In terms of market concentration, the top-6 mobile phone brands account for 75.6% of the market, and the top-5 PC vendors have 77.5%. Both industries show a considerably stable market structure. It is a different scenario in the automotive industry though. The top-10 automakers account for only 48.8% of the market. The market leader Toyota grasps a less than 10% market share. Though none of the carmakers dominate the market, the carmaking industry is highly concentrated in major industrialized countries. For instance, the automotive industry contributes 7-10% of GDP in major industrialized countries such as the US, Germany, Japan and South Korea. For many industrialized countries, it is a global race of "sink or swim".
The conventional fuel-powered vehicles come with high industrial complexity, while the new-generation EVs tend to have much fewer mechanical parts but consist of new electronics parts like semiconductors, panels, and cameras. The cost-effectiveness and significance of batteries are exerting profound impacts on the structure of the automotive industry. What's more, EVs will be inevitably connected with V2X services. Besides the integration of hardware and software, value creation and emerging services catering to the local markets will bring more business opportunity. Not only India, Vietnam, Indonesia but Mexico and Thailand are eager to play the role of regional hubs for the automotive industry.
Among other things, state-of-the-art technologies and applications are flipping the traditional business models of the automotive industry. European automakers would usually make slight changes to the lights every three years or so and introduce a design overhaul for the chassis, body frame and engine every three to seven years. Japanese carmakers would do similar things in cycles of 1-2 years and five years, respectively. According to Bloomberg, at least 500 new EV models will be launched into the global market in 2022. The EV is becoming the third mobile computer on wheels. The vehicles will be empowered and transformed with new features by ICs and software provided by IT players from design houses to assembly and sales. The market segments and models of competition need to be re-defined.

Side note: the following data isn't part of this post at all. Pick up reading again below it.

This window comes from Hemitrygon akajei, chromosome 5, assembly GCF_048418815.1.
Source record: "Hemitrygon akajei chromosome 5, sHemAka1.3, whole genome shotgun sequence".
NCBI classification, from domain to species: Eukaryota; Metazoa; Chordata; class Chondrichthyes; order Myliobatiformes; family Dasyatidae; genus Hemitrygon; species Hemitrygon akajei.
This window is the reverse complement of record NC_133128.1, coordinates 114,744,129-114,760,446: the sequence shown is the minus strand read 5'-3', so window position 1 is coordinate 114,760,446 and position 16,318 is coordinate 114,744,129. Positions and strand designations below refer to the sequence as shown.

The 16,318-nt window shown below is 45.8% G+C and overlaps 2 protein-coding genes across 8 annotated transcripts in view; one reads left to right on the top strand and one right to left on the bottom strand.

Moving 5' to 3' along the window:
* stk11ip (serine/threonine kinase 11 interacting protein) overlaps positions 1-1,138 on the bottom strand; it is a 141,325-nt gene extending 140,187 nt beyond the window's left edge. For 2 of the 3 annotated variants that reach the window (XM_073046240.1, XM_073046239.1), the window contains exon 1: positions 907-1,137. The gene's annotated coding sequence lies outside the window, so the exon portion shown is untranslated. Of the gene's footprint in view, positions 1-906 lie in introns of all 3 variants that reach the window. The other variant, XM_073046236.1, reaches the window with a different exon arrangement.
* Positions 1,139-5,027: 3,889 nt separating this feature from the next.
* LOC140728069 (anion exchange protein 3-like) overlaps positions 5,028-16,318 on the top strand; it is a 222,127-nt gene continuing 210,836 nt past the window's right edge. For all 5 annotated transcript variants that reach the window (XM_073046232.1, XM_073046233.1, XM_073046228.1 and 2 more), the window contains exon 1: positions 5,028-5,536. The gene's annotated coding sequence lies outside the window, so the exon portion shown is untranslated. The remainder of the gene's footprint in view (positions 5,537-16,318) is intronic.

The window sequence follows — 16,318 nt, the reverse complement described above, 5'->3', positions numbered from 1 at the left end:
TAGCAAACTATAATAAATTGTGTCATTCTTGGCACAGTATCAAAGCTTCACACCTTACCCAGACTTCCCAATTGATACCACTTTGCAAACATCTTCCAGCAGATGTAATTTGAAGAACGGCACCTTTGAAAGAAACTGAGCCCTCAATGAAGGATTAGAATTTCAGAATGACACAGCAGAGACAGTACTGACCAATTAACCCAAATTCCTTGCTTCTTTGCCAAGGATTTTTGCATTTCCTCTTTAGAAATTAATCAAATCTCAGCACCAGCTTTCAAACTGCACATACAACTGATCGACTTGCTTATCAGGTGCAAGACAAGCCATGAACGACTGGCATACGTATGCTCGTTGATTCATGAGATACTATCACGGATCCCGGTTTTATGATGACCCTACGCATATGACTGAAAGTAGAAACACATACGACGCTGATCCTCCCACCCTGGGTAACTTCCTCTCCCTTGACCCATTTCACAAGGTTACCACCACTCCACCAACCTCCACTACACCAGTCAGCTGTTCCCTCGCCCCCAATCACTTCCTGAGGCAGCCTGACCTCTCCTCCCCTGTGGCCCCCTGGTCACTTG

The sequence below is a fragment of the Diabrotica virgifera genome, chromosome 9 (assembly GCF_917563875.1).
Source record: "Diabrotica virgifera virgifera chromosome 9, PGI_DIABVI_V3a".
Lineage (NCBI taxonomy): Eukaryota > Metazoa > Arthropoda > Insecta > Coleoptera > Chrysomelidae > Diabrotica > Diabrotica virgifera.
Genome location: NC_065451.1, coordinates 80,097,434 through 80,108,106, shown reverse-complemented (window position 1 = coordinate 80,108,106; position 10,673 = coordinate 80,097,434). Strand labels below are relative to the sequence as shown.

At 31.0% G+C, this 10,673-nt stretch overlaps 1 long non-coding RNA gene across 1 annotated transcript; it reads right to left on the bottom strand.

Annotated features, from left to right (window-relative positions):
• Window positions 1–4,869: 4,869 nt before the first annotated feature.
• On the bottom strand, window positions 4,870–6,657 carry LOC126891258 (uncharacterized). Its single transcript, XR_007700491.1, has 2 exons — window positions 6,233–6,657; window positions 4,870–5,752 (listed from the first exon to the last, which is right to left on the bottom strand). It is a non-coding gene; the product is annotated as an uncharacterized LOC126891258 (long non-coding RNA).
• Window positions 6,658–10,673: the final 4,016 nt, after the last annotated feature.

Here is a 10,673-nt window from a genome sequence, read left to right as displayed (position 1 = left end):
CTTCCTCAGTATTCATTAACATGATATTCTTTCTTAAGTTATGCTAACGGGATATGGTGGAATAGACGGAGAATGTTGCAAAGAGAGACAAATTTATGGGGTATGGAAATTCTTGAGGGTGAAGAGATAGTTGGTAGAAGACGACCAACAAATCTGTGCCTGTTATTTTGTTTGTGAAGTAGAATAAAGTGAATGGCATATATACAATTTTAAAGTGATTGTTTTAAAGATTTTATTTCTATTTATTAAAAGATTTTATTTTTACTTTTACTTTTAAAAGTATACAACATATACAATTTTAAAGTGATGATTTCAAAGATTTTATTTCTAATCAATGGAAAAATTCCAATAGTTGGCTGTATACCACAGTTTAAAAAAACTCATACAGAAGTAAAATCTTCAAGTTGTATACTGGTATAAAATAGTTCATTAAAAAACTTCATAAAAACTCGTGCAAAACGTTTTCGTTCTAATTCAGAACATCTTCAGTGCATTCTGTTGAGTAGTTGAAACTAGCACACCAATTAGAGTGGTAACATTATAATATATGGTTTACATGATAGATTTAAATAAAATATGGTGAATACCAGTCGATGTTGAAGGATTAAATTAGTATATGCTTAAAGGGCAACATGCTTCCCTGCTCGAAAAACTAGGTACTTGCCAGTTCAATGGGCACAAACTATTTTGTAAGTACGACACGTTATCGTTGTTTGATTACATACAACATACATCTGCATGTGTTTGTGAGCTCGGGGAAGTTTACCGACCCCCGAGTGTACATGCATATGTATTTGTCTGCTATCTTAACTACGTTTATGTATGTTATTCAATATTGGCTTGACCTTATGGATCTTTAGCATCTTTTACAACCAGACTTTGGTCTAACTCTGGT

We can foresee unlimited business opportunities brought by surging market demand satisfied by diverse and interrelated technology and services of the exuberant automotive industry.
In terms of semiconductor content per vehicle, the conventional fuel-powered vehicle uses about 40 semiconductor parts, and EV more than 150. Taiwan has the world's top-class wafer foundry underpinned by multiple capabilities of the IC design industry. The synergy created by the two sectors is second to none. Jerry Wang, general manager of Automotive Research & Testing Center, echoed UMC co-founder John Hsuan's statements saying the number of microcontrollers in a vehicle have been increased from 40 to 150-200. Automakers of Japan and South Korea have their own EV factories. For European and American automakers, the "harmless" Taiwan is their first choice for strategic partnership.
Which manufacturers will vie for this promising new market? Hsuan likened the kinds of strategic alliances among businesses to th kinds of relationships between the warlords of ancient China. He also stressed localization will be a necessary outcome.
We are talking about a mega-industry of US$2 trillion. Taiwan needs to present a big framework and take ambitious initiatives like what it did during the 3C era for its semiconductor industry to have the upper hand in the global race.
(Editor's note: This is part of a series of analysis of Taiwan's role in the global ICT industry.)